How Syrian Rebels Got Punked by Hackers and a Pretty ‘Girl’ Is the Oldest Trick In the Book


How do you lose the battle plans for your side of the war? Fall for some old-school, lipstick espionage, with a high tech twist.

The New York Times reports that forces, working in support of Syrian dictator Bashar al-Assad, used a ‘honey pot’ scheme in late 2013 and early 2014 to gain access to rebel fighters’ phones and steal information, battle plans and thousands of pages of other sensitive data:

FireEye, a US-based cyber security firm, said it had come across the stolen files while investigating cyber crime gangs. It is unclear who the hackers were working for, but the victims included fighters, media activists and humanitarian aid workers. Those tricked included rebels from the Free Syrian Army, as well as Islamist fighting groups.

How did they fall for the scam? Jezebel sums it up nicely:

Hackers took to Skype with “attractive” lady avatars, according to CNBC, and began heavy digital flirting with Syrian opposition fighters. Then a hacker would ask the rebel what device he was using so “she” could send some spicy pictures, and he easily obliged. But when the rebel opened the pictures, the hidden malware swarmed through and the “attractive” hackers gained access to his entire device or devices.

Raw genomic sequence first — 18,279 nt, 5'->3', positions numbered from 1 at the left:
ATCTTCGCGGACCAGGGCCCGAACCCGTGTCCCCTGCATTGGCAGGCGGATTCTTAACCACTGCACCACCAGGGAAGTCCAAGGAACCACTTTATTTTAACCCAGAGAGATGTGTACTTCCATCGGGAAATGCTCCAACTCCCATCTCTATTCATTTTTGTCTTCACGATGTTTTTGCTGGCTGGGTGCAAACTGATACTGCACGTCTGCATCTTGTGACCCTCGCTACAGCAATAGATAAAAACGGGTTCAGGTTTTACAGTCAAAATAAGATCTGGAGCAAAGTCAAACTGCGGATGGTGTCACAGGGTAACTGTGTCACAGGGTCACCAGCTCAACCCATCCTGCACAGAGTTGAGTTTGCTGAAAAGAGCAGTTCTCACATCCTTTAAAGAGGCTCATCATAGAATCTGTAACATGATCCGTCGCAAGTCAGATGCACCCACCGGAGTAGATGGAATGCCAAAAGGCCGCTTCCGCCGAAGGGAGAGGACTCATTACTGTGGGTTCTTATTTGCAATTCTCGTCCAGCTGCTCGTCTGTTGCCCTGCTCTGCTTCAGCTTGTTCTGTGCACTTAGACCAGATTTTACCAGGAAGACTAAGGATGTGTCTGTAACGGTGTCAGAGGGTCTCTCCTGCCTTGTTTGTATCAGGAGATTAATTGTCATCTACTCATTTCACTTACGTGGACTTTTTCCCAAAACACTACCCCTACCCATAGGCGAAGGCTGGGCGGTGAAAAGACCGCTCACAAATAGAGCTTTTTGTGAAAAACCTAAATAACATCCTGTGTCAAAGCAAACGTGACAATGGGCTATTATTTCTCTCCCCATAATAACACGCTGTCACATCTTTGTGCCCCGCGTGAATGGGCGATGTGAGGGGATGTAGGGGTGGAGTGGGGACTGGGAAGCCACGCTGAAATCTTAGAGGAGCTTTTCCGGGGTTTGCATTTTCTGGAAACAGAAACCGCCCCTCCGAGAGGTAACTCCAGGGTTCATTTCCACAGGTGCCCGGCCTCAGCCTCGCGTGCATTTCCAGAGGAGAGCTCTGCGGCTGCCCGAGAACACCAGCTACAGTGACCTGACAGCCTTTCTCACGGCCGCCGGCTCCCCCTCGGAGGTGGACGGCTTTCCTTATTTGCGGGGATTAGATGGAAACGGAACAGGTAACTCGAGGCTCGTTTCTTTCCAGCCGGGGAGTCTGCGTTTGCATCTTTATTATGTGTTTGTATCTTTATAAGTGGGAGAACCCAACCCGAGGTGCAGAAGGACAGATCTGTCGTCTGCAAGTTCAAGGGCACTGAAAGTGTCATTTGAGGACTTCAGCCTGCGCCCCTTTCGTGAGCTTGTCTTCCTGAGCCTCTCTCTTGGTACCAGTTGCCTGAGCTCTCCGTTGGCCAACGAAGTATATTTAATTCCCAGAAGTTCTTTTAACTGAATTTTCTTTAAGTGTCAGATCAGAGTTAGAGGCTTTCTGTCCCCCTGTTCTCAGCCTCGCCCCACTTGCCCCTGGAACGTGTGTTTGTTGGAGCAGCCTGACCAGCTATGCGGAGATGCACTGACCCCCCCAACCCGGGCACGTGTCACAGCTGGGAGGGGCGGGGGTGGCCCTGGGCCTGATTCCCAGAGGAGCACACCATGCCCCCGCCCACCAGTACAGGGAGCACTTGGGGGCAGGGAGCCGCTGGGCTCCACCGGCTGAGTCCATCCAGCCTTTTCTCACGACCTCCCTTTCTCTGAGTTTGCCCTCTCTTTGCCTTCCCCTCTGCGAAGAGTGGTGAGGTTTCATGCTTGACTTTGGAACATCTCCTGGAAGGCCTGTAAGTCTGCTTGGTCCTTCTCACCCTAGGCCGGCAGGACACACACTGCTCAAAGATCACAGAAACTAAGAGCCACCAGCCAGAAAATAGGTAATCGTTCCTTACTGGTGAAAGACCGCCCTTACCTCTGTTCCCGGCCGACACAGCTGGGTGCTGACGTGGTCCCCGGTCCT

Fireye Syria chat

The New York Times reports the hack may have had real time fall out:

According to FireEye … the rebels shared photocopied battle plans, and in red ballpoint pen added defensive embankments, storing their plans electronically as pictures taken with their cellphones. They prepared for a battle involving 700 to 800 men, who were divided into groups to launch separate attacks, including an ambush.

They mapped locations for reserve fighters, staging areas and support personnel; settled on a field operations area; and planned supply routes for their forces, according to FireEye.

But FireEye says that battle didn’t take place. It’s not known if the rebels got a hint of the hack.

This is a new development in the Syrian battle. Usually hackers have done denial of service attacks, but this is the first time malware was used to extract vital battle data.

—Courtesy of IJ Review

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